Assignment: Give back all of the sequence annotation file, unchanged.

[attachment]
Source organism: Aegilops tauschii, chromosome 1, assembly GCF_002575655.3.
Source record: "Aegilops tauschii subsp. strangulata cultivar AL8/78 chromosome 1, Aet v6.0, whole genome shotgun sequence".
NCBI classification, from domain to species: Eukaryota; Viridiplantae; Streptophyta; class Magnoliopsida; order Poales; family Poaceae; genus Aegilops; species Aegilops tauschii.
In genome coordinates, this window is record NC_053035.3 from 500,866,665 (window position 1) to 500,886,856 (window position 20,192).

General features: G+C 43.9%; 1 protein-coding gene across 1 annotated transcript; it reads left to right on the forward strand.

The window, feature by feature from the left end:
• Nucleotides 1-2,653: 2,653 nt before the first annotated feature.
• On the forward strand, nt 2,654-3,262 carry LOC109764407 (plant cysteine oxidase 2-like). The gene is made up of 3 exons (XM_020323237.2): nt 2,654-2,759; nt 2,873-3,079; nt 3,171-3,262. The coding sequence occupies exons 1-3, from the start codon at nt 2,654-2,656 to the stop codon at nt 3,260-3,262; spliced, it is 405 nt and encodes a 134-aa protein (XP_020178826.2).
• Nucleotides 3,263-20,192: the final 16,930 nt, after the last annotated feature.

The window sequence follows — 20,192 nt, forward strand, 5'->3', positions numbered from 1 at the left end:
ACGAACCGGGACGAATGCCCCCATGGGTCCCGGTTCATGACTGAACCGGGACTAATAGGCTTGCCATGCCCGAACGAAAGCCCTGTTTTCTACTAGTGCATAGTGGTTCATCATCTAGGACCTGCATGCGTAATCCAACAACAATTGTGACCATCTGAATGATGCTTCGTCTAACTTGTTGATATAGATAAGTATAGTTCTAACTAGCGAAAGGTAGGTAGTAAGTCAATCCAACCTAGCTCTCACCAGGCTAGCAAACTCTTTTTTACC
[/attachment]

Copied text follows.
Source organism: Aegilops tauschii, chromosome 1, assembly GCF_002575655.3.
Source record: "Aegilops tauschii subsp. strangulata cultivar AL8/78 chromosome 1, Aet v6.0, whole genome shotgun sequence".
NCBI classification, from domain to species: Eukaryota; Viridiplantae; Streptophyta; class Magnoliopsida; order Poales; family Poaceae; genus Aegilops; species Aegilops tauschii.
In genome coordinates, this window is record NC_053035.3 from 500,866,665 (window position 1) to 500,886,856 (window position 20,192).

General features: G+C 43.9%; 1 protein-coding gene across 1 annotated transcript; it reads left to right on the forward strand.

The window, feature by feature from the left end:
• Nucleotides 1-2,653: 2,653 nt before the first annotated feature.
• On the forward strand, nt 2,654-3,262 carry LOC109764407 (plant cysteine oxidase 2-like). The gene is made up of 3 exons (XM_020323237.2): nt 2,654-2,759; nt 2,873-3,079; nt 3,171-3,262. The coding sequence occupies exons 1-3, from the start codon at nt 2,654-2,656 to the stop codon at nt 3,260-3,262; spliced, it is 405 nt and encodes a 134-aa protein (XP_020178826.2).
• Nucleotides 3,263-20,192: the final 16,930 nt, after the last annotated feature.

The window sequence follows — 20,192 nt, forward strand, 5'->3', positions numbered from 1 at the left end:
ACGAACCGGGACGAATGCCCCCATGGGTCCCGGTTCATGACTGAACCGGGACTAATAGGCTTGCCATGCCCGAACGAAAGCCCTGTTTTCTACTAGTGCATAGTGGTTCATCATCTAGGACCTGCATGCGTAATCCAACAACAATTGTGACCATCTGAATGATGCTTCGTCTAACTTGTTGATATAGATAAGTATAGTTCTAACTAGCGAAAGGTAGGTAGTAAGTCAATCCAACCTAGCTCTCACCAGGCTAGCAAACTCTTTTTTACC